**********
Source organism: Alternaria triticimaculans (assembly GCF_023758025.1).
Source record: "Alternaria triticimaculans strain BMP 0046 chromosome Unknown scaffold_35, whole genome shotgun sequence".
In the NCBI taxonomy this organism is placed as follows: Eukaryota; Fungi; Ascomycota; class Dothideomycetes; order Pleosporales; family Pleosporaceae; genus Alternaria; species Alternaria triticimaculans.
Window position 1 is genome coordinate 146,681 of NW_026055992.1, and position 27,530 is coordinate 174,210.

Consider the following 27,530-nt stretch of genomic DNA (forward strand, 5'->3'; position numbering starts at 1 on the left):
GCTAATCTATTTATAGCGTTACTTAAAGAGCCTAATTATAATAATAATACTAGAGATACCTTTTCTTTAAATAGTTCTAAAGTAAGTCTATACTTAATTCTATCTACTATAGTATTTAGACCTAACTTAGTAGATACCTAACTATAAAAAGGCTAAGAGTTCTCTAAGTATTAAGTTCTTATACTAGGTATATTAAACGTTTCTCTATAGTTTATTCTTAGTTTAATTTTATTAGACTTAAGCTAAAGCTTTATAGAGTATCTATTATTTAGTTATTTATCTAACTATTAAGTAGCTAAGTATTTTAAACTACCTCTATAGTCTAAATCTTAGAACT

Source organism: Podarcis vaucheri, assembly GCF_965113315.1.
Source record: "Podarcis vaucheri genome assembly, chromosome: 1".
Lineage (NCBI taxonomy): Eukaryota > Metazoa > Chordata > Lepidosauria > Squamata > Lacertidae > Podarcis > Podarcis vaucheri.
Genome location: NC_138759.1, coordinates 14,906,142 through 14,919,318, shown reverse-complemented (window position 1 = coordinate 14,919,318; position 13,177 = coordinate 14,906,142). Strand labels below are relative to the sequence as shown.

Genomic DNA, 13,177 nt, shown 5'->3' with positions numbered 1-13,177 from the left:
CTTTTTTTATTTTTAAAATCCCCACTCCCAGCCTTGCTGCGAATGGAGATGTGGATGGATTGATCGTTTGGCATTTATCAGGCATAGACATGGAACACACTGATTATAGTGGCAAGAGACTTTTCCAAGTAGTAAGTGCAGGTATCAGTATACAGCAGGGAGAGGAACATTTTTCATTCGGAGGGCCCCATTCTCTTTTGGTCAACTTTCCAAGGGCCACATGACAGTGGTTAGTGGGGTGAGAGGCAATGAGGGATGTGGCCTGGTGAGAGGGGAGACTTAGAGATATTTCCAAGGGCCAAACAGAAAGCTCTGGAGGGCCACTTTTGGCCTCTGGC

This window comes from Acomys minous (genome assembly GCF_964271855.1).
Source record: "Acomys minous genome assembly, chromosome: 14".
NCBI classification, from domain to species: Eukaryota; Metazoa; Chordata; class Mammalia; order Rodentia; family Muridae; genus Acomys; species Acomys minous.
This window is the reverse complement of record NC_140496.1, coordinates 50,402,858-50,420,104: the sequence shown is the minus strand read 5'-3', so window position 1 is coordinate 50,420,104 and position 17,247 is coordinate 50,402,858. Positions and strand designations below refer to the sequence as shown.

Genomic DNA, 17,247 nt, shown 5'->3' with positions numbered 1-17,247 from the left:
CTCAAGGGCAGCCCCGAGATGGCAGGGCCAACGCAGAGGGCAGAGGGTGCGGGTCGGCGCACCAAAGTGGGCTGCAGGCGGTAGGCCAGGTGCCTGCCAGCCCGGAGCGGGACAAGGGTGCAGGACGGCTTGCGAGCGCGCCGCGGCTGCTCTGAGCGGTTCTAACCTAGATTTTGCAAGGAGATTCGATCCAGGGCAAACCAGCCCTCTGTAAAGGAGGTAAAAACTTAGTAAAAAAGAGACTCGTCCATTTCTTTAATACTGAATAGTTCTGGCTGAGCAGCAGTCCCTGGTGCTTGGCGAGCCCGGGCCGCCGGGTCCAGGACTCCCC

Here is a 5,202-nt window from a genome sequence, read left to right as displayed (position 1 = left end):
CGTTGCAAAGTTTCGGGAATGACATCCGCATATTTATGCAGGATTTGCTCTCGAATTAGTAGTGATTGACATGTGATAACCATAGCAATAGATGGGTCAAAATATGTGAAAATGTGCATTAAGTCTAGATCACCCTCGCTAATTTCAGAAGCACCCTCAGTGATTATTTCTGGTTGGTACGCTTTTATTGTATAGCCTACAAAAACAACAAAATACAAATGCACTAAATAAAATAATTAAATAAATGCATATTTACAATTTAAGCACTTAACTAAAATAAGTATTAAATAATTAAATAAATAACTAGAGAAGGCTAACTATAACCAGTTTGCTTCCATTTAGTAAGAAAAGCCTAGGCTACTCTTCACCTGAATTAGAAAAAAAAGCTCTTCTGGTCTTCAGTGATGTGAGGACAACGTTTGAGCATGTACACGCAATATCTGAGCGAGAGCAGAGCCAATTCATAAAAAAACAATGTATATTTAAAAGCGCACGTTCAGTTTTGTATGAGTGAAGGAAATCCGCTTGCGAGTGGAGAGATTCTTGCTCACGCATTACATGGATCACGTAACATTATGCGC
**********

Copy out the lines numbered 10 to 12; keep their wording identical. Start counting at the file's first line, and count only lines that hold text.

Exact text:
Genome location: NC_138759.1, coordinates 14,906,142 through 14,919,318, shown reverse-complemented (window position 1 = coordinate 14,919,318; position 13,177 = coordinate 14,906,142). Strand labels below are relative to the sequence as shown.

Genomic DNA, 13,177 nt, shown 5'->3' with positions numbered 1-13,177 from the left:
CTTTTTTTATTTTTAAAATCCCCACTCCCAGCCTTGCTGCGAATGGAGATGTGGATGGATTGATCGTTTGGCATTTATCAGGCATAGACATGGAACACACTGATTATAGTGGCAAGAGACTTTTCCAAGTAGTAAGTGCAGGTATCAGTATACAGCAGGGAGAGGAACATTTTTCATTCGGAGGGCCCCATTCTCTTTTGGTCAACTTTCCAAGGGCCACATGACAGTGGTTAGTGGGGTGAGAGGCAATGAGGGATGTGGCCTGGTGAGAGGGGAGACTTAGAGATATTTCCAAGGGCCAAACAGAAAGCTCTGGAGGGCCACTTTTGGCCTCTGGC